I find this specific factoid astounding:
“Data supplied by the Justice Department and compiled by a group at Syracuse University show that over the last decade, regulators have referred substantially fewer cases to criminal investigators than previously.
The university’s Transactional Records Access Clearinghouse indicates that in 1995, bank regulators referred 1,837 cases to the Justice Department. In 2006, that number had fallen to 75. In the four subsequent years, a period encompassing the worst of the crisis, an average of only 72 a year have been referred for criminal prosecution.”
This is more “Nonfeasance” — that is what I accused the Greenspan Fed of doing in Bailout Nation. It is also what the Office of the Comptroller of the Currency did and what the Office of Thrift Supervision engaged in.
They did not do a bad job int he discharge of their duties. THEY REFUSED TO DO THEIR JOBS AT ALL. They simply refused to discharge their legal obligations, because the people in charge did not believe, philosophically, in regulations.
This is yet another crime we should be prosecuting people for. It is no different than safety regulators who failed to inspect carnival rides and 100s of children died. The bank regulators who refused to discharge their duties for ideological reasons should be prosecuted. That means investigating John Duggan and John M. Reich for nonfeasance. How are they any different from people who took payoffs from carnies and allowed children to die on unsafe rides?
Consider how bad it was under these to radical deregulators: We’ve mentioned this stat previously, but its worth repeating: Referrals for criminal prosecution plummeted under the Bush administration fell by 95%. While I have been frustrated by the poor policy and personnel choices Obama has made — and continues to make — the Bush administration was uniquely incompetent when it came to filling regulatory positions with anti-regulators. (Think Harvey “Shred-’em-before-the-subpoena-arrives” Pitt as SEC chair).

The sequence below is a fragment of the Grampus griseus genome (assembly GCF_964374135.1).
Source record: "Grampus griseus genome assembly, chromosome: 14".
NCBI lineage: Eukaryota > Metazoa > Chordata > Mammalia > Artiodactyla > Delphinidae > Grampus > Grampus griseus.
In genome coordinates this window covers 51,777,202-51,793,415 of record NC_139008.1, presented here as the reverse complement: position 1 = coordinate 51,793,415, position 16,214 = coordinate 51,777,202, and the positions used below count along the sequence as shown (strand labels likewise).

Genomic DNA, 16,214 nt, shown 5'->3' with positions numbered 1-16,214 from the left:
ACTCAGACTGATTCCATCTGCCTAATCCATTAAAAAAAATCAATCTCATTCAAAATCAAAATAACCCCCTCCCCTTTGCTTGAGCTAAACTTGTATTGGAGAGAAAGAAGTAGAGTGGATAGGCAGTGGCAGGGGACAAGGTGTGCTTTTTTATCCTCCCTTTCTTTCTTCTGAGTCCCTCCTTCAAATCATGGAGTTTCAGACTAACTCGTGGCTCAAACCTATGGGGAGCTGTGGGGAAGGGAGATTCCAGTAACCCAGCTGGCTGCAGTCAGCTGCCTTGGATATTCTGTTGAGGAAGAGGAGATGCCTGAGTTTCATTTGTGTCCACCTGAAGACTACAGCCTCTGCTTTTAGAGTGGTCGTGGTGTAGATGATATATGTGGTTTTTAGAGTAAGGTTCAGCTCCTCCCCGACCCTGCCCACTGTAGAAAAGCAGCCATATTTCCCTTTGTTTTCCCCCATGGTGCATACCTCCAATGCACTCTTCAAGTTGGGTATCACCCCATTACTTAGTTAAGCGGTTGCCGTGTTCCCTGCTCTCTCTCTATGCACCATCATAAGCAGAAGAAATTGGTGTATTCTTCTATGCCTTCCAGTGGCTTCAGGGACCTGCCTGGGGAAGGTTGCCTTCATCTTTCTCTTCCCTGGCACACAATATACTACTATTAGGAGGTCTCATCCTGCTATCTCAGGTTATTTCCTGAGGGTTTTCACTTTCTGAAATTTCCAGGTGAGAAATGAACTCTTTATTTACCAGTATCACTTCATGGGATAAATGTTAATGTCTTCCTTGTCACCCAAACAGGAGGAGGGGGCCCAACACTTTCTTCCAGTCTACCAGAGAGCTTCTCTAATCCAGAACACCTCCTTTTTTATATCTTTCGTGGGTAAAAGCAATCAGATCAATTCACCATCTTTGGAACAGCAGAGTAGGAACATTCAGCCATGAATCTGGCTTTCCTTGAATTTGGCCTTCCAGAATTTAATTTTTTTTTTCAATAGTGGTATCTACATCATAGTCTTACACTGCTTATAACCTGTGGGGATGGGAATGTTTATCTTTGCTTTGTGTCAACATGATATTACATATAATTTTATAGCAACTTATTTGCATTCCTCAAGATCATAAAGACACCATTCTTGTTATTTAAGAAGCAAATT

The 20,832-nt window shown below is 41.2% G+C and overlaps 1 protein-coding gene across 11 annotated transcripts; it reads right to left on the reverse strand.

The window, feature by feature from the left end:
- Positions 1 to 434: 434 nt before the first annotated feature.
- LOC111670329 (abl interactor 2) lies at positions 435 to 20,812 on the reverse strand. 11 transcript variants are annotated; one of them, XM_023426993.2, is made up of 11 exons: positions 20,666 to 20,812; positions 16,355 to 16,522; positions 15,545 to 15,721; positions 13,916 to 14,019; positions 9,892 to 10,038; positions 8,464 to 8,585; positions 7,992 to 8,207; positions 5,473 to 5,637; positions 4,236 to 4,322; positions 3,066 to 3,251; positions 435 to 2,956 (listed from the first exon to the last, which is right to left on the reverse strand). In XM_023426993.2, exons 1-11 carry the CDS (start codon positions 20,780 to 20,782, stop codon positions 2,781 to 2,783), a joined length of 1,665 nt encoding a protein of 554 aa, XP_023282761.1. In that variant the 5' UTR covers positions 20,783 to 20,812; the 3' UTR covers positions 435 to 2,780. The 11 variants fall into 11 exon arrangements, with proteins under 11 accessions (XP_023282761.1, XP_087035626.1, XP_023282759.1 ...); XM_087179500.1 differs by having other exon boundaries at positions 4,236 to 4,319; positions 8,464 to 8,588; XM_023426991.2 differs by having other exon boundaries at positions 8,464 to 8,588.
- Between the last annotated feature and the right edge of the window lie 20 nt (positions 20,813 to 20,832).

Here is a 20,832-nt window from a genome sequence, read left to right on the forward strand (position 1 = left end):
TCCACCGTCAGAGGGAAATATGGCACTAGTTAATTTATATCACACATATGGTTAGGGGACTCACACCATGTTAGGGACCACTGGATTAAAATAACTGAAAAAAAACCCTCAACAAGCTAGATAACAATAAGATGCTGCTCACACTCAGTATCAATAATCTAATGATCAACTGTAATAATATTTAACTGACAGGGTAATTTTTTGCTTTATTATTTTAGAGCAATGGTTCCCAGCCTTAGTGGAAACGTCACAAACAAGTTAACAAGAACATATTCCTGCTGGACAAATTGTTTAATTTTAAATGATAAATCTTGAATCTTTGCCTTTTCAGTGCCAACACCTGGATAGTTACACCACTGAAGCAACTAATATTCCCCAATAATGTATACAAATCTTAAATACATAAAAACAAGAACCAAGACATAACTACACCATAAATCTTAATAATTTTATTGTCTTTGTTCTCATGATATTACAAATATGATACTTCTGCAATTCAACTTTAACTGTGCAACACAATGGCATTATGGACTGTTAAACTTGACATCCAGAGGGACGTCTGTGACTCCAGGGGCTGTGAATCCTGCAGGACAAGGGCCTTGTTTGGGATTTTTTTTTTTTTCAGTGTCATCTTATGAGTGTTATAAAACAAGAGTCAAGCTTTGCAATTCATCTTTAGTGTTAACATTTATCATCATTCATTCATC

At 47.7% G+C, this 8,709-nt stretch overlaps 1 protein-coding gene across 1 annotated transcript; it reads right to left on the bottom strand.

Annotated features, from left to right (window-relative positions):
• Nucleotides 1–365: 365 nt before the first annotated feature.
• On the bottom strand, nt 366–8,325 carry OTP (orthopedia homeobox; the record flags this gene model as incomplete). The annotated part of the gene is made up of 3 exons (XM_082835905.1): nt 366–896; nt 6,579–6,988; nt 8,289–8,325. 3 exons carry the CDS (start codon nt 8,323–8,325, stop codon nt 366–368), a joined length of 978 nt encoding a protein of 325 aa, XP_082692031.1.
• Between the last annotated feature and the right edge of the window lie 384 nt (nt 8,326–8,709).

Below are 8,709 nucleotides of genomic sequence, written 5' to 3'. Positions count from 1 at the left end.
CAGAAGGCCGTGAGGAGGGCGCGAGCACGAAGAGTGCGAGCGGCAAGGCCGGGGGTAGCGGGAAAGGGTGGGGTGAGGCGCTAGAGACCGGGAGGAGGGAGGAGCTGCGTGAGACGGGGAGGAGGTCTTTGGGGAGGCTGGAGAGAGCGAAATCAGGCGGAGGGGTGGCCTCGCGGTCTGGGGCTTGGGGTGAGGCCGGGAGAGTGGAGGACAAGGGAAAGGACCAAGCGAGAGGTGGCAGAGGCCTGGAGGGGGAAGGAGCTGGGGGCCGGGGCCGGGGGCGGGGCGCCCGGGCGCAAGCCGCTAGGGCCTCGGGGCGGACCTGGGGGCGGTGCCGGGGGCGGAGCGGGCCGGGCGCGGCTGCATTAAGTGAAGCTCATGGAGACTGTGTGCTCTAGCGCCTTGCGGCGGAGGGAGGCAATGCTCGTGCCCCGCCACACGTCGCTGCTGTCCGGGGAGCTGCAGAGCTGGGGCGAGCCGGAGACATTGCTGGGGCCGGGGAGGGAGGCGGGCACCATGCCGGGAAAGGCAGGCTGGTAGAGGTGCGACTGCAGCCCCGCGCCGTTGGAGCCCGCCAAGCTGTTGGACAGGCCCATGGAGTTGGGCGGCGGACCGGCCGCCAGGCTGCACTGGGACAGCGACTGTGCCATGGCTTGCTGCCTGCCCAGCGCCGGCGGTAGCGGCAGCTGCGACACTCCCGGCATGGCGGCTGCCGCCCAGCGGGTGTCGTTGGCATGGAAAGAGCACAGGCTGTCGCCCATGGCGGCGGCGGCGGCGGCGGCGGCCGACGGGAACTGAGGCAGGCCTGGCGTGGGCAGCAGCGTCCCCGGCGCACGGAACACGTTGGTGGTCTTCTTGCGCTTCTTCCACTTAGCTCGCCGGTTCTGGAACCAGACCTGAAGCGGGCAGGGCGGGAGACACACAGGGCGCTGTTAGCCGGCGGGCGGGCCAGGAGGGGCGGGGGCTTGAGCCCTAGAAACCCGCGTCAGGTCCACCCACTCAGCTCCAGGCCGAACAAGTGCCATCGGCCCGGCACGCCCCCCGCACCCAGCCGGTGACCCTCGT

Its no surprise that these criminally negligent appointees did not do their jobs. These so-called regulators were far too cozy with the regulated. Friends, pals, drinking buddies. And so, they failed their charges, and left the taxpayer at the mercy of thieves.
• Why was John M. Reich, a former banker and Senate staff member appointed in 2005 by President George W. Bush, uninterested in prosecuting Countrywide or Angelo R. Mozilo, its chief executive? Reich said that “he was a good friend of Mozilo’s.”
• Why were FCIC investigators (during Obama’s Presidency) told “Countrywide was off limits?”
If you want to understand why the public remains so angry about the bailouts, these facts are merely frosting on the cake. The bailouts work to prevent the government from fulfilling its duties as prosecutors. Once they get in bed with banks, they refuse to do anything to “harm” that investment.
And the public gets angrier and angrier.